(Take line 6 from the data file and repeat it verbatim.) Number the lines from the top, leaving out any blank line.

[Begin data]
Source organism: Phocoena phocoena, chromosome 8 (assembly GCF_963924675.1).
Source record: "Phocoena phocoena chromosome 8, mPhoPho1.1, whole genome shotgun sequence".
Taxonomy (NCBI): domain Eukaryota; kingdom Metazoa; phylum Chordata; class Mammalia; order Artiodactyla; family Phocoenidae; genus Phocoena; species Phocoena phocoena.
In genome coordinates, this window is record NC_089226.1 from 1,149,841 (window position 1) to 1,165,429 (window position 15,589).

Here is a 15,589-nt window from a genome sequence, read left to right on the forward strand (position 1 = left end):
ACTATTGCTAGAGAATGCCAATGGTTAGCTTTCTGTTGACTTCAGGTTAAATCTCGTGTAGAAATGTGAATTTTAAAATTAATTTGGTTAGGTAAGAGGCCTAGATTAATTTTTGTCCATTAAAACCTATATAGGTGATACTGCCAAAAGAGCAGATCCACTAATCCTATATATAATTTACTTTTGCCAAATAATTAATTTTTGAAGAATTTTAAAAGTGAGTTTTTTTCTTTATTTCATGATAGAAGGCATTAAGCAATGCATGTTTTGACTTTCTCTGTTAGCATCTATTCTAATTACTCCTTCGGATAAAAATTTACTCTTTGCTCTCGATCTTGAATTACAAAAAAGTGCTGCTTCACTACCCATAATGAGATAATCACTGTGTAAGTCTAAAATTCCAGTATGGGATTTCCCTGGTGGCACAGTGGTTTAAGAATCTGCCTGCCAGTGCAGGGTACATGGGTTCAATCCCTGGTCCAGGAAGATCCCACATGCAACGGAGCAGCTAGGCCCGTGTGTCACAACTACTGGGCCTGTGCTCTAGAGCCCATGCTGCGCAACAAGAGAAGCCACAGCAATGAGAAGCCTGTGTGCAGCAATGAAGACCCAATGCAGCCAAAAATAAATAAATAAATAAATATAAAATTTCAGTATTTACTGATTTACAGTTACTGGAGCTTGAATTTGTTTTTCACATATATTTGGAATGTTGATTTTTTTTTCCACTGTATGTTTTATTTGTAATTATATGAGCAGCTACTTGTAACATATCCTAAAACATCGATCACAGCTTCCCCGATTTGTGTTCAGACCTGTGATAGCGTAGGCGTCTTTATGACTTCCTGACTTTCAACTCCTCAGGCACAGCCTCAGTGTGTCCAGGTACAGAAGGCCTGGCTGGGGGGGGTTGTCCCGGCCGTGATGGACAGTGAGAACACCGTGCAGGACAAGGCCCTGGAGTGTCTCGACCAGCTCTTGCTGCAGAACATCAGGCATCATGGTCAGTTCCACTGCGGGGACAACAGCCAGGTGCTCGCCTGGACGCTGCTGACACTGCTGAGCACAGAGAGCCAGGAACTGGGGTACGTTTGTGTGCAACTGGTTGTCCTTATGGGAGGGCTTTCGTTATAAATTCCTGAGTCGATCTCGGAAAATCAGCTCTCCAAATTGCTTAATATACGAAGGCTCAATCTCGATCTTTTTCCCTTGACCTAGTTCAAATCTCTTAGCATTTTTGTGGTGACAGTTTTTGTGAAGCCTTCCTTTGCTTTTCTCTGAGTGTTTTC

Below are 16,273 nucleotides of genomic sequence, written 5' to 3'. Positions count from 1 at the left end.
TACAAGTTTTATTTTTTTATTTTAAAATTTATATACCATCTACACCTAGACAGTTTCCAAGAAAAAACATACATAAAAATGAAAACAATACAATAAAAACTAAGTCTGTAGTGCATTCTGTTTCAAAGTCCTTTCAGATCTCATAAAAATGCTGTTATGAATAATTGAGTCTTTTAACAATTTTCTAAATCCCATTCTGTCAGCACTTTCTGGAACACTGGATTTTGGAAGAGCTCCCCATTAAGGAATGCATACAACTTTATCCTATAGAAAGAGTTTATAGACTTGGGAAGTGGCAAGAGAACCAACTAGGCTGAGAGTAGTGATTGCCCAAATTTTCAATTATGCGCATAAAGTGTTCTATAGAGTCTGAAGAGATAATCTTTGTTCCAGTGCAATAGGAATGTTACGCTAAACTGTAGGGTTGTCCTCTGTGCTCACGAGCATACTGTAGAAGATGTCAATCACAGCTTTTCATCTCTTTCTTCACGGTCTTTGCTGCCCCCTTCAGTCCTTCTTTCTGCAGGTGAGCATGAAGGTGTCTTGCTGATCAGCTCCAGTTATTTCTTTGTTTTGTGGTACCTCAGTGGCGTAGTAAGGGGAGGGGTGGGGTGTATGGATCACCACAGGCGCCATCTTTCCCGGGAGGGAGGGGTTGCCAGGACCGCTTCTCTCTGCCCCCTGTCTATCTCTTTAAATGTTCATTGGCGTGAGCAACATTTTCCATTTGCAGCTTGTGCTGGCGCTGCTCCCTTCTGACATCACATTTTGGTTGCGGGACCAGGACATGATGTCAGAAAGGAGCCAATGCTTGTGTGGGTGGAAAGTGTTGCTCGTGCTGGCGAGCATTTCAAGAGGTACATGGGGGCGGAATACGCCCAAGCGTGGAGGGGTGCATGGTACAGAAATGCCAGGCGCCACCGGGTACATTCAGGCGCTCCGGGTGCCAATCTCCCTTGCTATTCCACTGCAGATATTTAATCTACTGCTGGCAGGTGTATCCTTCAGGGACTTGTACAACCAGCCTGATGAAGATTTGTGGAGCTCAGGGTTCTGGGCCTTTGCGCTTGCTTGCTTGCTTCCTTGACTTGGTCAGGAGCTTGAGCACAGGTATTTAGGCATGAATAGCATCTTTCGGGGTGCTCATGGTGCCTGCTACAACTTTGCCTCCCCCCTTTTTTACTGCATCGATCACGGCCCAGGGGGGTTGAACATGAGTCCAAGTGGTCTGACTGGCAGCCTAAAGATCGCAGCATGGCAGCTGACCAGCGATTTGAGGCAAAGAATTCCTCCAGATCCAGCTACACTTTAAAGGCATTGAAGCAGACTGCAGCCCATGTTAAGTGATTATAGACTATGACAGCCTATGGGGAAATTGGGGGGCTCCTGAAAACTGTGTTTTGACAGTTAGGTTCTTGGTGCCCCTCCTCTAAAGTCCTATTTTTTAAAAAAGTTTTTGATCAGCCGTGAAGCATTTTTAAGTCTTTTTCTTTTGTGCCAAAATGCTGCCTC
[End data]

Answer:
ACTATTGCTAGAGAATGCCAATGGTTAGCTTTCTGTTGACTTCAGGTTAAATCTCGTGTAGAAATGTGAATTTTAAAATTAATTTGGTTAGGTAAGAGGCCTAGATTAATTTTTGTCCATTAAAACCTATATAGGTGATACTGCCAAAAGAGCAGATCCACTAATCCTATATATAATTTACTTTTGCCAAATAATTAATTTTTGAAGAATTTTAAAAGTGAGTTTTTTTCTTTATTTCATGATAGAAGGCATTAAGCAATGCATGTTTTGACTTTCTCTGTTAGCATCTATTCTAATTACTCCTTCGGATAAAAATTTACTCTTTGCTCTCGATCTTGAATTACAAAAAAGTGCTGCTTCACTACCCATAATGAGATAATCACTGTGTAAGTCTAAAATTCCAGTATGGGATTTCCCTGGTGGCACAGTGGTTTAAGAATCTGCCTGCCAGTGCAGGGTACATGGGTTCAATCCCTGGTCCAGGAAGATCCCACATGCAACGGAGCAGCTAGGCCCGTGTGTCACAACTACTGGGCCTGTGCTCTAGAGCCCATGCTGCGCAACAAGAGAAGCCACAGCAATGAGAAGCCTGTGTGCAGCAATGAAGACCCAATGCAGCCAAAAATAAATAAATAAATAAATATAAAATTTCAGTATTTACTGATTTACAGTTACTGGAGCTTGAATTTGTTTTTCACATATATTTGGAATGTTGATTTTTTTTTCCACTGTATGTTTTATTTGTAATTATATGAGCAGCTACTTGTAACATATCCTAAAACATCGATCACAGCTTCCCCGATTTGTGTTCAGACCTGTGATAGCGTAGGCGTCTTTATGACTTCCTGACTTTCAACTCCTCAGGCACAGCCTCAGTGTGTCCAGGTACAGAAGGCCTGGCTGGGGGGGGTTGTCCCGGCCGTGATGGACAGTGAGAACACCGTGCAGGACAAGGCCCTGGAGTGTCTCGACCAGCTCTTGCTGCAGAACATCAGGCATCATGGTCAGTTCCACTGCGGGGACAACAGCCAGGTGCTCGCCTGGACGCTGCTGACACTGCTGAGCACAGAGAGCCAGGAACTGGGGTACGTTTGTGTGCAACTGGTTGTCCTTATGGGAGGGCTTTCGTTATAAATTCCTGAGTCGATCTCGGAAAATCAGCTCTCCAAATTGCTTAATATACGAAGGCTCAATCTCGATCTTTTTCCCTTGACCTAGTTCAAATCTCTTAGCATTTTTGTGGTGACAGTTTTTGTGAAGCCTTCCTTTGCTTTTCTCTGAGTGTTTTC